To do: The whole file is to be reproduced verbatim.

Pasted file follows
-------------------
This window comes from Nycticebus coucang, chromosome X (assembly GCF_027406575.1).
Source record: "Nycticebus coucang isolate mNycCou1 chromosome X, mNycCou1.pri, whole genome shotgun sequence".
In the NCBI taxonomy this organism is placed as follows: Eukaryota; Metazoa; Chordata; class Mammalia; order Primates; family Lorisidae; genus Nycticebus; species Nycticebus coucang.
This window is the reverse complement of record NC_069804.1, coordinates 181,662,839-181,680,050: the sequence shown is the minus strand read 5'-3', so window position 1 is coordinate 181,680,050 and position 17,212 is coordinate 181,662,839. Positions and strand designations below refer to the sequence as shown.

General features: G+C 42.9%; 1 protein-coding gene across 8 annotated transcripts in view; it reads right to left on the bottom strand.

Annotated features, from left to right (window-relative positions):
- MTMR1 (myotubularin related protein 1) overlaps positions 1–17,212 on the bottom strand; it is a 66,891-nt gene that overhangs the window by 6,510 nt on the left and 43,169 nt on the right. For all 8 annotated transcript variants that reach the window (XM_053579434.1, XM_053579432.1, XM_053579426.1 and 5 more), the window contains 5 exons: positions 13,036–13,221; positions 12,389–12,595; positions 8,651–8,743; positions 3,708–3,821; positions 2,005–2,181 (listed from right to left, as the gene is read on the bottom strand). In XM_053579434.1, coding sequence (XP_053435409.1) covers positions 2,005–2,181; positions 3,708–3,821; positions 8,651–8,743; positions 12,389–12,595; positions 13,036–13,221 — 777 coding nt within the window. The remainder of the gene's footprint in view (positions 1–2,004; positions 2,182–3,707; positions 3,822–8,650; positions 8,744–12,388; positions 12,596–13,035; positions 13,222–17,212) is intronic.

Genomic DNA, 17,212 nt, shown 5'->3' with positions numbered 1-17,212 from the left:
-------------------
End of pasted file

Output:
This window comes from Nycticebus coucang, chromosome X (assembly GCF_027406575.1).
Source record: "Nycticebus coucang isolate mNycCou1 chromosome X, mNycCou1.pri, whole genome shotgun sequence".
In the NCBI taxonomy this organism is placed as follows: Eukaryota; Metazoa; Chordata; class Mammalia; order Primates; family Lorisidae; genus Nycticebus; species Nycticebus coucang.
This window is the reverse complement of record NC_069804.1, coordinates 181,662,839-181,680,050: the sequence shown is the minus strand read 5'-3', so window position 1 is coordinate 181,680,050 and position 17,212 is coordinate 181,662,839. Positions and strand designations below refer to the sequence as shown.

General features: G+C 42.9%; 1 protein-coding gene across 8 annotated transcripts in view; it reads right to left on the bottom strand.

Annotated features, from left to right (window-relative positions):
- MTMR1 (myotubularin related protein 1) overlaps positions 1–17,212 on the bottom strand; it is a 66,891-nt gene that overhangs the window by 6,510 nt on the left and 43,169 nt on the right. For all 8 annotated transcript variants that reach the window (XM_053579434.1, XM_053579432.1, XM_053579426.1 and 5 more), the window contains 5 exons: positions 13,036–13,221; positions 12,389–12,595; positions 8,651–8,743; positions 3,708–3,821; positions 2,005–2,181 (listed from right to left, as the gene is read on the bottom strand). In XM_053579434.1, coding sequence (XP_053435409.1) covers positions 2,005–2,181; positions 3,708–3,821; positions 8,651–8,743; positions 12,389–12,595; positions 13,036–13,221 — 777 coding nt within the window. The remainder of the gene's footprint in view (positions 1–2,004; positions 2,182–3,707; positions 3,822–8,650; positions 8,744–12,388; positions 12,596–13,035; positions 13,222–17,212) is intronic.

Genomic DNA, 17,212 nt, shown 5'->3' with positions numbered 1-17,212 from the left: